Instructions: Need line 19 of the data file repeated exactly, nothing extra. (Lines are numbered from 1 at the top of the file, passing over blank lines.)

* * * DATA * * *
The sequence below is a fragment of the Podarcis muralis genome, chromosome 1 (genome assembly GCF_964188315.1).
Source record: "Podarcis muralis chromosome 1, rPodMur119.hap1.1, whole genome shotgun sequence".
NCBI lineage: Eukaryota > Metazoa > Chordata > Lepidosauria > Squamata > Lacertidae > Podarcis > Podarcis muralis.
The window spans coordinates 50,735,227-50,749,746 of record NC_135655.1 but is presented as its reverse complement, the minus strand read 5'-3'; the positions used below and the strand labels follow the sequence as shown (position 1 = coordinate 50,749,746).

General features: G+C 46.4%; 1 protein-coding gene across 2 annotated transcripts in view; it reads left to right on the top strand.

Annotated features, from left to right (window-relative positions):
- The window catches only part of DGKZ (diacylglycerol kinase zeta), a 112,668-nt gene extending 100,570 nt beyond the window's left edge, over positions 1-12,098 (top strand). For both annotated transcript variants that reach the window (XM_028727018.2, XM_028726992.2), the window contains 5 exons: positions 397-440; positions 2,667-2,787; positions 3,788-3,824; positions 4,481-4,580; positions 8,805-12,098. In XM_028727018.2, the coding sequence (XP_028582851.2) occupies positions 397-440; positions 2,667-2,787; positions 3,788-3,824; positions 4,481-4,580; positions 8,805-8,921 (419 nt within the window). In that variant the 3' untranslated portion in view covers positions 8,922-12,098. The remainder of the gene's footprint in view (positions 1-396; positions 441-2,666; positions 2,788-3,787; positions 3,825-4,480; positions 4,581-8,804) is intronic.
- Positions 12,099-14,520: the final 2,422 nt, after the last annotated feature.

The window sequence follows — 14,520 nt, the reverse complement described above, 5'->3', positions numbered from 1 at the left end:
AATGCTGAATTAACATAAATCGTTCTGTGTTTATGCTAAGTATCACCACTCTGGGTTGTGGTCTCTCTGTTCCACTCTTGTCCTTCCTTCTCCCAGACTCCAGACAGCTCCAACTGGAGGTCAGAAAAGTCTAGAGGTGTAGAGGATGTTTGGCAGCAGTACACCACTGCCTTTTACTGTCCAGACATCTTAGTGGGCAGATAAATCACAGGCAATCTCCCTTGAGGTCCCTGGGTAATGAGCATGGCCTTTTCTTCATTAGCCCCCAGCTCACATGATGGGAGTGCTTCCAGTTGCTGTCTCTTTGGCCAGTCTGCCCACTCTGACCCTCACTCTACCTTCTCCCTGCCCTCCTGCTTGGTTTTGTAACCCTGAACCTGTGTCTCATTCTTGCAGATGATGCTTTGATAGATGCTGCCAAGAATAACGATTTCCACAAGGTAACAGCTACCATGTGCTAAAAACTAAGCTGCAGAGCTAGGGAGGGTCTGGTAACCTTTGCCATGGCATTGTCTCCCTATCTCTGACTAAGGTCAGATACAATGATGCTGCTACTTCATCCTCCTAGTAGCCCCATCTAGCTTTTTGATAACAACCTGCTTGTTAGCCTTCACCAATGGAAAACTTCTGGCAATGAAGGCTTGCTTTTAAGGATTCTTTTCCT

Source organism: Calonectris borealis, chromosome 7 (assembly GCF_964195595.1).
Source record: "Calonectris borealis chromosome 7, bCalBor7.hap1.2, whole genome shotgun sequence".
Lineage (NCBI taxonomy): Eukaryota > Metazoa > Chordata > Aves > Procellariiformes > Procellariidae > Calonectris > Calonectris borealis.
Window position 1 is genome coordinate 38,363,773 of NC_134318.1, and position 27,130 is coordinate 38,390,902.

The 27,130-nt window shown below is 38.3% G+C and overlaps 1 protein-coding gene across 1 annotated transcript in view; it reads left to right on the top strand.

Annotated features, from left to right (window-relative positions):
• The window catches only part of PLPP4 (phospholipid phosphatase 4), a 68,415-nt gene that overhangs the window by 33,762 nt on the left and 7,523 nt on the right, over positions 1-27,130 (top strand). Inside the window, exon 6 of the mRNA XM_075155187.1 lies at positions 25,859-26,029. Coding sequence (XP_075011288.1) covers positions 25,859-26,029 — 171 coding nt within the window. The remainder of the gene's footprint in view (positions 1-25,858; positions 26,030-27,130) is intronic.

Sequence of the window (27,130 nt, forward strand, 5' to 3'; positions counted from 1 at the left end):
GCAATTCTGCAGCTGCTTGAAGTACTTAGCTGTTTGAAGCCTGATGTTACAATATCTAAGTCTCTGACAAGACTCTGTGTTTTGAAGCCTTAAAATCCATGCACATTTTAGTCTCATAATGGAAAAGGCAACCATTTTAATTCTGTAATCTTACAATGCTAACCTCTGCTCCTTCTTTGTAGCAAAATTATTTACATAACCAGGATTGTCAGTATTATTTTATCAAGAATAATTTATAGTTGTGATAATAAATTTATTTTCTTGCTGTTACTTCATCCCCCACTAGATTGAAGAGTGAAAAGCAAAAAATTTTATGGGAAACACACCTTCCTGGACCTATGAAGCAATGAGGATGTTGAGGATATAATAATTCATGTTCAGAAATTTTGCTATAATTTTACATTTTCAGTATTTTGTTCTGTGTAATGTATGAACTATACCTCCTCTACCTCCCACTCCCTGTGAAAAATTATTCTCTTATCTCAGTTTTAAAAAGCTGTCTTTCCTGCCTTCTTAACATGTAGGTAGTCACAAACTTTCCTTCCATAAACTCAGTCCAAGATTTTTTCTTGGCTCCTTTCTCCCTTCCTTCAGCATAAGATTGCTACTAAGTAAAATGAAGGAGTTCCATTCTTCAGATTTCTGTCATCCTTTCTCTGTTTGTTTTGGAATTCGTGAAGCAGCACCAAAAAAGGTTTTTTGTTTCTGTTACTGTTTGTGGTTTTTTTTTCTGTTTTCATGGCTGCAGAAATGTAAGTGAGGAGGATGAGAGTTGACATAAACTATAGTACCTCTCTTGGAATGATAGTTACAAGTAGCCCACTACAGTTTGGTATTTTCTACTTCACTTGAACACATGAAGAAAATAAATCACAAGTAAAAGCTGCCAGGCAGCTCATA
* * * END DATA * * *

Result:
GCAATTCTGCAGCTGCTTGAAGTACTTAGCTGTTTGAAGCCTGATGTTACAATATCTAAGTCTCTGACAAGACTCTGTGTTTTGAAGCCTTAAAATCCATGCACATTTTAGTCTCATAATGGAAAAGGCAACCATTTTAATTCTGTAATCTTACAATGCTAACCTCTGCTCCTTCTTTGTAGCAAAATTATTTACATAACCAGGATTGTCAGTATTATTTTATCAAGAATAATTTATAGTTGTGATAATAAATTTATTTTCTTGCTGTTACTTCATCCCCCACTAGATTGAAGAGTGAAAAGCAAAAAATTTTATGGGAAACACACCTTCCTGGACCTATGAAGCAATGAGGATGTTGAGGATATAATAATTCATGTTCAGAAATTTTGCTATAATTTTACATTTTCAGTATTTTGTTCTGTGTAATGTATGAACTATACCTCCTCTACCTCCCACTCCCTGTGAAAAATTATTCTCTTATCTCAGTTTTAAAAAGCTGTCTTTCCTGCCTTCTTAACATGTAGGTAGTCACAAACTTTCCTTCCATAAACTCAGTCCAAGATTTTTTCTTGGCTCCTTTCTCCCTTCCTTCAGCATAAGATTGCTACTAAGTAAAATGAAGGAGTTCCATTCTTCAGATTTCTGTCATCCTTTCTCTGTTTGTTTTGGAATTCGTGAAGCAGCACCAAAAAAGGTTTTTTGTTTCTGTTACTGTTTGTGGTTTTTTTTTCTGTTTTCATGGCTGCAGAAATGTAAGTGAGGAGGATGAGAGTTGACATAAACTATAGTACCTCTCTTGGAATGATAGTTACAAGTAGCCCACTACAGTTTGGTATTTTCTACTTCACTTGAACACATGAAGAAAATAAATCACAAGTAAAAGCTGCCAGGCAGCTCATA